Friday, March 13, 2009

Are You Like Jack - In the Box?

I'm just re-reading a really important book right now called Leadership and Self-Deception: Getting out of the Box by the Arbinger Institute and the first question that comes to my mind upon picking this up again is, who is reading this book?

In my experience as a leadership and communication consultant who is committed to personal and workplace transformation, I can think of lots of people who "should" read this book, including one of my first clients who hired me when I first started this gig to "fix" a few of his people.

As I worked with those people to develop personal coaching plans with them, it occurred to me that no one had ever really listened to them at work. As I spent time with them individually, the common denominator in their dissatisfaction was their leader, which we all know if we're even a little self-aware, indicates that that leader has a lot to teach each of those people about themselves.

So during my conversation with each of them, we developed an individual plan for them knowing full well that they couldn't change the leader, only themselves. I went back to the leader and asked him the same questions I had asked his employees about what he would like to do for his own development. His answer? Fix his people! According to what I'm reading in this book, he was really "in the box."

According to this book, "in the box" means having a problem I don't think I have - a problem I can't see. When I can see matters only from my own closed perspective, and feeling deeply resistant to any suggestion that the truth is otherwise, I end up in a box - cut off, closed up, blind.

Another way to say that is that I am deceiving myself - I am unable to see that I have a problem.

According to the story in this book, the fictional company Zagrum's top strategic initiative is to minimize individual and organizational self-deception.

Sounds like a great idea ... but, going back to the first question I asked here, who's reading this book? Probably not those who have the problem.

How is it that people wake up to the knowledge that whenever they have a problem in their lives, they are there for it? Any personal or organizational problems are the result of self-deception, which leads to justification, and eventually collusion, which keeps the cycle going.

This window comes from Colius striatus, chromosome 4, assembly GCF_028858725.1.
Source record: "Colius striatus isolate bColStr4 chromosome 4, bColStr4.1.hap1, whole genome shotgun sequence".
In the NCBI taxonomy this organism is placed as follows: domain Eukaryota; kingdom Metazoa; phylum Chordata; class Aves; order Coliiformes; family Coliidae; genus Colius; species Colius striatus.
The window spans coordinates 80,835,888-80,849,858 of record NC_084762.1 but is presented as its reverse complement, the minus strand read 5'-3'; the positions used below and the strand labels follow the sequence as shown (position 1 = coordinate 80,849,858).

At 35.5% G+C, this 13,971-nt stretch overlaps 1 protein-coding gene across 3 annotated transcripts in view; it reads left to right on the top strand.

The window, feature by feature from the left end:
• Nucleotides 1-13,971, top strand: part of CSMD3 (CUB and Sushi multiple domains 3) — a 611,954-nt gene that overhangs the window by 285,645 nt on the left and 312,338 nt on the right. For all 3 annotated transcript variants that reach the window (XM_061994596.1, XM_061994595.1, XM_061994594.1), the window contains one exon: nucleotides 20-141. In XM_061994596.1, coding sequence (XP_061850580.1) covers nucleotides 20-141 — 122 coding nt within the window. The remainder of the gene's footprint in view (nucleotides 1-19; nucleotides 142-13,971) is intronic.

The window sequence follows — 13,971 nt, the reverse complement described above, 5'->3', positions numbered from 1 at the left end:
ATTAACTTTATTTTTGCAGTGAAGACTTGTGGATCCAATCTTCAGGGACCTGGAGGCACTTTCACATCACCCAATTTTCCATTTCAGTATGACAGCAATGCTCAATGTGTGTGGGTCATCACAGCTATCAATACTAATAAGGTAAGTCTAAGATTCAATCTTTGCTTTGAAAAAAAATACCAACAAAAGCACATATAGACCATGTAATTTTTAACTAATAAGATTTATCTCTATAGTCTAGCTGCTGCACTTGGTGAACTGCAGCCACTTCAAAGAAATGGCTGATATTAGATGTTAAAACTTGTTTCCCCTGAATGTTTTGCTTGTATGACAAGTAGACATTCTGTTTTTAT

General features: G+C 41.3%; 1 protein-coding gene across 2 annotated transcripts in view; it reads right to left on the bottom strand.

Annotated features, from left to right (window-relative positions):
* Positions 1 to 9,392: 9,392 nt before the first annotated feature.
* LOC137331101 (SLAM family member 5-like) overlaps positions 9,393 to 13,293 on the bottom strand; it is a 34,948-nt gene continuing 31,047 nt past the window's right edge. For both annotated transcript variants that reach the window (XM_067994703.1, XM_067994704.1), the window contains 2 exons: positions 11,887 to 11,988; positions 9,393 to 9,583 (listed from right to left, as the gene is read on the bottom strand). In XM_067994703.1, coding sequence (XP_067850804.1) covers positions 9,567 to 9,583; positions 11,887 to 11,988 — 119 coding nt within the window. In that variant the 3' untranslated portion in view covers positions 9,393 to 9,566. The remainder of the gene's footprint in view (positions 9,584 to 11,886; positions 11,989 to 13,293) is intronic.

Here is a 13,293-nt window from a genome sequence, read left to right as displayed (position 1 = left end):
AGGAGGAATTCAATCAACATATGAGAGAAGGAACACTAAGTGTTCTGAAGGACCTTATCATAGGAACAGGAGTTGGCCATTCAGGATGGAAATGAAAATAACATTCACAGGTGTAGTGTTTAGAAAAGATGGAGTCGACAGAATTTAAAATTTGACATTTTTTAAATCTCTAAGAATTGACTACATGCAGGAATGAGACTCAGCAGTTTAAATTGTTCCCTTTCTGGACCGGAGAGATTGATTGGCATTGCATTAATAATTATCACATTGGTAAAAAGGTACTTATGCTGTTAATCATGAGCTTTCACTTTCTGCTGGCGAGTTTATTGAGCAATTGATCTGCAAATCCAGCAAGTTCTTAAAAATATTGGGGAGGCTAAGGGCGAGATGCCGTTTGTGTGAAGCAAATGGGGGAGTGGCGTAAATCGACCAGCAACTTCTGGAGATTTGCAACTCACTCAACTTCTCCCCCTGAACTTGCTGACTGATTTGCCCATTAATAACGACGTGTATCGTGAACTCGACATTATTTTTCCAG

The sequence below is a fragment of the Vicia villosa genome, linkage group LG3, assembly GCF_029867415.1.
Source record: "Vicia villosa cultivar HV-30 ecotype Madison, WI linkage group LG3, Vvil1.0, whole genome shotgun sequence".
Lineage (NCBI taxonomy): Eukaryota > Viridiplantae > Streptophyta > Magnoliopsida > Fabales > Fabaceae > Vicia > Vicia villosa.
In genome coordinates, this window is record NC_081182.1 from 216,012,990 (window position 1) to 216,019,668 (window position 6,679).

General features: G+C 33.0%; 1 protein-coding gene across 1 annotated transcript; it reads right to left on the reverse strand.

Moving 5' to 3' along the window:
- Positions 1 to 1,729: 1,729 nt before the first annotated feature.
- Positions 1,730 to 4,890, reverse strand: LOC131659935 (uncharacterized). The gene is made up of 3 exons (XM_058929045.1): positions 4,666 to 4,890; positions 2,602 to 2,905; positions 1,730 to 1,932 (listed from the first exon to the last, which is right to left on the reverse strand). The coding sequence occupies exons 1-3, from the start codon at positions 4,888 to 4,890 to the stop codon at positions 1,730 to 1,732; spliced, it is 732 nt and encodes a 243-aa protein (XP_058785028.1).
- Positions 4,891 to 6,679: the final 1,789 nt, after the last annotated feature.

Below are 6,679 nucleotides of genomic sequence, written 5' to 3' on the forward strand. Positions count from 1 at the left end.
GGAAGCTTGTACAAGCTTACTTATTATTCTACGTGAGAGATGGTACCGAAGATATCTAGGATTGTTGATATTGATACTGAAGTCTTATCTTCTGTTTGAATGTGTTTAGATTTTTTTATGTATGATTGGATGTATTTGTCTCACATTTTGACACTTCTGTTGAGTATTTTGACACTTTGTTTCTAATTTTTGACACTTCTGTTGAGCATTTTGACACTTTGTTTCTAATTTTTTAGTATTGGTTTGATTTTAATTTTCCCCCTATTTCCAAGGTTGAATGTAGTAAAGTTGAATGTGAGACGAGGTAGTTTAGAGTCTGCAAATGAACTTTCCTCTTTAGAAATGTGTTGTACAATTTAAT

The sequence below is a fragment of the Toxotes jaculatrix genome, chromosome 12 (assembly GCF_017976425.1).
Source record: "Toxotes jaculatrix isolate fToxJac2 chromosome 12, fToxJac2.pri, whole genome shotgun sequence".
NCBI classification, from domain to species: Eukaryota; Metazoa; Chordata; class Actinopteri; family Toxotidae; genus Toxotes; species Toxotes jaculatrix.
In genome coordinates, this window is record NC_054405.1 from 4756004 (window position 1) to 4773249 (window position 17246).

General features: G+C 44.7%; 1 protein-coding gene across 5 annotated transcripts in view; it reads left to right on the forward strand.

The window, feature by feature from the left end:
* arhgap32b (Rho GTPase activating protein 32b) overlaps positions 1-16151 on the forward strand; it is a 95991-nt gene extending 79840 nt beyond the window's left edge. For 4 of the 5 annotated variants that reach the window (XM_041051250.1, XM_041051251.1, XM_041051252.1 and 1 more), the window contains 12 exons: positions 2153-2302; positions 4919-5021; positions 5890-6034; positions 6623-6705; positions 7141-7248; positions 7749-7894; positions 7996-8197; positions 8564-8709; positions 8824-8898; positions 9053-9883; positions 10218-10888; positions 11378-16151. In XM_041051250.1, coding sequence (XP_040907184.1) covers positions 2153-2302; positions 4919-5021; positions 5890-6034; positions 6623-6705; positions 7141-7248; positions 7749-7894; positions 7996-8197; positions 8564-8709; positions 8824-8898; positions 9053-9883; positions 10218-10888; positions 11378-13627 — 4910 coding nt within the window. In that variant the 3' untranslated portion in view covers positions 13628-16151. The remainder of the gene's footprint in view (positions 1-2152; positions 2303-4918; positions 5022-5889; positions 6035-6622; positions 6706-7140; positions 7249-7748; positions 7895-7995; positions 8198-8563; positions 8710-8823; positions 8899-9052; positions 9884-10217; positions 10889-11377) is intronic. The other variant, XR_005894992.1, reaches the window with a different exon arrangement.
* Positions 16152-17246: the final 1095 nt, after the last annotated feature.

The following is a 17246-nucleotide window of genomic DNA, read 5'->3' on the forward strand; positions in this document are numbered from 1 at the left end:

So the first step is to recognize the distinction between what we DO in our lives, which varies tremendously from day to day and from person to person, and who we BE in our lives, which comes down to two ways only.

The first way of BEING is to see people as they are - as people. Seeing them as people, according to this book, I am responsive to their reality. As responsible adults, it would seem that this is the choice we make when we are able to respond to people's concern, hopes, needs, fears.

The other way of BEING is to see people as objects. If I see people as objects, I am resistant to their reality. Seeing people as less than they are, I am deceived about their reality.

The biggest challenge I see in getting this information into the world more quickly, is that traditionally in our workplaces, being "responsive" has meant being "soft," and being "resistant" has meant being "hard."

We even call these "soft skills" and "hard results." But if we really take a look at the RESULTS of each of these ways of being, it becomes evident rather quickly which way works best.

Seeing me as a person, someone compliments me. (SOFT) Seeing me as an object, someone compliments me. (HARD) Do the compliments feel the same to me? Or consider how different it feels to be corrected by someone who sees me as a person compared to someone who sees me as an object.

Whatever I DO on the surface, people respond to who I am BEING when I am doing it.

What is the BEING underneath the DOING in your own life? We are the ones we can change ... and, remarkably enough, we are probably the ones we have been waiting for!


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